The quickest of the heads-up Super classes (8.90 index), Super Comp is composed primarily of dragsters. Engine, chassis, and body modifications are virtually unlimited, though all entries must adhere to NHRA safety standards. Four- and six-cylinder-powered entries may have a minimum weight of 1,000 pounds; all others cannot weigh less than 1,350 pounds. Most Super Comp cars are capable of running well under the 8.90 index but use a number of electronic aids, including a timer and adjustable throttle, to run close to the index without running quicker than it, or breaking out.
Super Gas entries, which run on a 9.90 index, are primarily full-bodied cars and street roadsters. No dragsters or altereds are permitted. Rules regarding engine and chassis modifications are extremely liberal, though the use of exotic fuels is prohibited. The minimum weight is 2,100 pounds except for four-cylinder-powered cars, which may have a minimum weight of 1,200 pounds. As in Super Comp, competitors use electronic timers and throttle stops to run as close to the class standard without going under. Also as in Super Comp, races are staged using a four-tenths Pro start.
At NHRA Lucas Oil Drag Racing Series races and select NHRA POWERade Drag Racing Series events, Super Street racers compete on a fixed 10.90-second index. All vehicles must be full-bodied cars and weigh no less than 2,800 pounds except for six-cylinder cars, which may have a minimum weight of 2,000 pounds, and four-cylinder- and rotary-powered cars (1,200 pounds). Engine and chassis modifications are virtually unlimited. Racers compete on a five-tenths Pro Tree.
Want to have a chance to win two full event tickets to the 25th anniversary O’Reilly Super Start Batteries NHRA Fall Nationals, Sept. 23-26, 2010? Take a photo of you or your family wearing or holding something from the Texas Motorplex while on your vacation and submit your vacation photos at Texas Motorplex.com to be entered to win. The best photo voted on by other fans will win the grand prize. We will also be giving out other prizes as well, so check back at TexasMotorplex.com for more information.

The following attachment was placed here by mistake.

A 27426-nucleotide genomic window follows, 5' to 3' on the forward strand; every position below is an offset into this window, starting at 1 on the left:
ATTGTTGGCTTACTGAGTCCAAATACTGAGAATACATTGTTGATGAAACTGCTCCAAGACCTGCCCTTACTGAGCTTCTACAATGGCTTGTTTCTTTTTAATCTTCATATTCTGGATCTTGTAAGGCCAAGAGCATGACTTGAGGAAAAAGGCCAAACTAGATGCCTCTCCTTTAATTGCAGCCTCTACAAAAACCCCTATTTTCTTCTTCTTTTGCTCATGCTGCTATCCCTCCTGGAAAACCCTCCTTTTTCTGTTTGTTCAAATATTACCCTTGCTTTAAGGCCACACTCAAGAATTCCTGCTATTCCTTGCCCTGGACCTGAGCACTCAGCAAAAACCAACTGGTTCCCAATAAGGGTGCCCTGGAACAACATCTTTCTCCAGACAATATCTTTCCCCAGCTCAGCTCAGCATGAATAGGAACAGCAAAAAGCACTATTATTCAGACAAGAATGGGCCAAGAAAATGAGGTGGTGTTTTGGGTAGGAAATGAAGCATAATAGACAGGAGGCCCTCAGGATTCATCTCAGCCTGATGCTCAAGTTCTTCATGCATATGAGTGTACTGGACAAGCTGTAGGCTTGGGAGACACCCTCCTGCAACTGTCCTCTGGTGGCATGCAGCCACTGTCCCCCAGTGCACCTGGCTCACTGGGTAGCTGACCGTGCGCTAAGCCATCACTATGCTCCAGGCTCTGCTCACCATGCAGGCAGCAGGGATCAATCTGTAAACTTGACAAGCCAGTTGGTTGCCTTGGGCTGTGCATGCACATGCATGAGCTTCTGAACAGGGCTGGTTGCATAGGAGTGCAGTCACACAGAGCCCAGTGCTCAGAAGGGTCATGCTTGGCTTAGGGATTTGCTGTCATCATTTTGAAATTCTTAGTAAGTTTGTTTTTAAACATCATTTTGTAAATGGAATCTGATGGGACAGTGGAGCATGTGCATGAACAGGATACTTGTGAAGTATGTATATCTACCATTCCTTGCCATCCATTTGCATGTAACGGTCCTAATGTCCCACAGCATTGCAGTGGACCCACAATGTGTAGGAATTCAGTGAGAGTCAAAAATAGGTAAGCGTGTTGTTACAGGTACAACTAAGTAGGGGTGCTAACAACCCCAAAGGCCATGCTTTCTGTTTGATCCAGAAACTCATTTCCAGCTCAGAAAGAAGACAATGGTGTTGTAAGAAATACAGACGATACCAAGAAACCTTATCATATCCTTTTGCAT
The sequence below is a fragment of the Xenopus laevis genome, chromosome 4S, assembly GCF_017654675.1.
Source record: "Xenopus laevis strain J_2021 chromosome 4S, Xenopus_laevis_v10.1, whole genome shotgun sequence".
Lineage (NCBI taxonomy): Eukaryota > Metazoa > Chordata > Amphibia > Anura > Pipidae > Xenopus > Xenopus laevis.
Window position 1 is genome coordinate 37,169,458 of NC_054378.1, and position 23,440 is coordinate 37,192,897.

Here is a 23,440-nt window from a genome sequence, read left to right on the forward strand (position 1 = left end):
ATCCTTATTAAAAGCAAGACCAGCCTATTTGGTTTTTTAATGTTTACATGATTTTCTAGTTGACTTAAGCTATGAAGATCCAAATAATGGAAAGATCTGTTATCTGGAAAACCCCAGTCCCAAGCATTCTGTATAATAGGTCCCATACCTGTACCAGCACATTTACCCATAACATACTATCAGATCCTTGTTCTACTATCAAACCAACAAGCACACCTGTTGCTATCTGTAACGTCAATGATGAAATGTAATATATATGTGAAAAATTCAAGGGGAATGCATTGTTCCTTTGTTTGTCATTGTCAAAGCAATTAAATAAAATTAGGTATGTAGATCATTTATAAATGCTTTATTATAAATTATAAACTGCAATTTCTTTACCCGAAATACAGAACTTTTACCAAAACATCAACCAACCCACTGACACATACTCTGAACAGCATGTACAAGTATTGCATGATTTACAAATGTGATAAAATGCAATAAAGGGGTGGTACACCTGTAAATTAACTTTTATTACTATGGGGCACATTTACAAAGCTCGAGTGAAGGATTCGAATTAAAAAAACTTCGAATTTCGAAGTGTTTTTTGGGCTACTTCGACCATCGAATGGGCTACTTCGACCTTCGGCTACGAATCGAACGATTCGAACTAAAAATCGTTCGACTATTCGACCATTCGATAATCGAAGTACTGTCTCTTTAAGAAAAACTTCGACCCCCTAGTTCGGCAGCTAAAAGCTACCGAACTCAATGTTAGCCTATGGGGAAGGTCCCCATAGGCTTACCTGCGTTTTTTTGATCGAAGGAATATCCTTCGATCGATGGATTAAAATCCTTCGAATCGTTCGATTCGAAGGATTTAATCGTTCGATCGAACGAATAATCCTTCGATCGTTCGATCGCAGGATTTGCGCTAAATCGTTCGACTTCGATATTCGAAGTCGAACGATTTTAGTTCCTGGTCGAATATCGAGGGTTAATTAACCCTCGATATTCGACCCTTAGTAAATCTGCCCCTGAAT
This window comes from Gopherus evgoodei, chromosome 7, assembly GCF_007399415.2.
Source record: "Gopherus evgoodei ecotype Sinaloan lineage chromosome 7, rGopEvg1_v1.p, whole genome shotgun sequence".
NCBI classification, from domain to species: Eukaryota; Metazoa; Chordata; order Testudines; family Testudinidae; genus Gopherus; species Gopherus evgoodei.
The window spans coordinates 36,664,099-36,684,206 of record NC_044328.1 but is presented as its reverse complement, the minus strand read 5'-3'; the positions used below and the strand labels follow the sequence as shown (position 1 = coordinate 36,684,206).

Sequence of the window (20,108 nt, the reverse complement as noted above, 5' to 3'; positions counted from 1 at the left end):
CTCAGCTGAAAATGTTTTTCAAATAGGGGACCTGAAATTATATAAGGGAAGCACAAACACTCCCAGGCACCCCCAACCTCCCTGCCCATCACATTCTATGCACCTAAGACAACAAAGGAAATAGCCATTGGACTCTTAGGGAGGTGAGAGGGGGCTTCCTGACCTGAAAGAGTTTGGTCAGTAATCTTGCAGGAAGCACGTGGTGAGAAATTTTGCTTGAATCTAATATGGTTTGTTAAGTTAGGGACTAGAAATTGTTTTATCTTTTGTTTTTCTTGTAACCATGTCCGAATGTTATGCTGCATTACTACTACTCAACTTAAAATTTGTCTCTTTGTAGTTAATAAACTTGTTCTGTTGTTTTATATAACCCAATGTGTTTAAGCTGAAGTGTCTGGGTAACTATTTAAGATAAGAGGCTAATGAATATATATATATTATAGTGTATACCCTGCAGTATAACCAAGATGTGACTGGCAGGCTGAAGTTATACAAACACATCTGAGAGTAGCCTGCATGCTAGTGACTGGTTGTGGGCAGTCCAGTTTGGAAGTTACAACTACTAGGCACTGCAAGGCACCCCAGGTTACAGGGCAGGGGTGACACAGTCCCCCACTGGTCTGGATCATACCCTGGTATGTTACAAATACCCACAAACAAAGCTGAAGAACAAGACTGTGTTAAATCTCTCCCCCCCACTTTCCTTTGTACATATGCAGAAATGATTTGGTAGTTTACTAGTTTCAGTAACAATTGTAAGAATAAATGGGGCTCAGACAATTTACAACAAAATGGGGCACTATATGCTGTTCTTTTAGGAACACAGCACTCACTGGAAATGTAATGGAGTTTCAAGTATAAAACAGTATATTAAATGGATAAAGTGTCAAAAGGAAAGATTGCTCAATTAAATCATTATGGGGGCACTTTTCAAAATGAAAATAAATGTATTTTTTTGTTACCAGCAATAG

Submit your pictures before Sept. 1 to win tickets to the 25th anniversary O’Reilly Super Start Batteries NHRA Fall Nationals, Sept. 23-26, 2010.
ENNIS, Texas – In all of motorsports, there’s nothing quite like the electric atmosphere produced when a pair of richly-tuned, nitro-burning Top Fuel dragsters cackle at the starting line, awaiting the green light to flash.
The explosive blast that thunders from two 7,000-horsepower dragsters marching side-by-side down the dragstrip is guaranteed to provide an extreme shot of adrenaline to even the most conservative attendees.
One blink and it’s over.
Triangles of fire dance from four sets of header pipes and glimmers of color deflect from all points as flashbulbs from a thousand cameras try to capture the surreal moment. Two dragsters streak off into the distance, leaving only a trail of vapor and thousands of jolted fans in their wake.
For four spectacular days at historic Texas Motorplex, legions of fans who crave 300-mph blasts that last less than five seconds will flock to the sport’s first all-concrete ‘Supertrack’ for the O’Reilly Auto Parts Super Start Batteries NHRA Fall Nationals (Sept. 23-26).
Larry Dixon is a two-time NHRA Top Fuel world champion and drive of the Al-Anabi Racing dragster. Dixon said drag racing leads the way in jaw-dropping performances.
“Drag racing is the ultimate and original extreme sport,” Dixon said. “It’s a sport where two people step up to face each other one-on-one and only one person walks away the winner. We don’t race to be in the top five, we race to win. Sometimes going after the win means the engines that produce 8,000 horsepower catch on fire. Sometimes we crash and sometimes we drive 320 mph. Drag racing is truly, the most extreme sport.”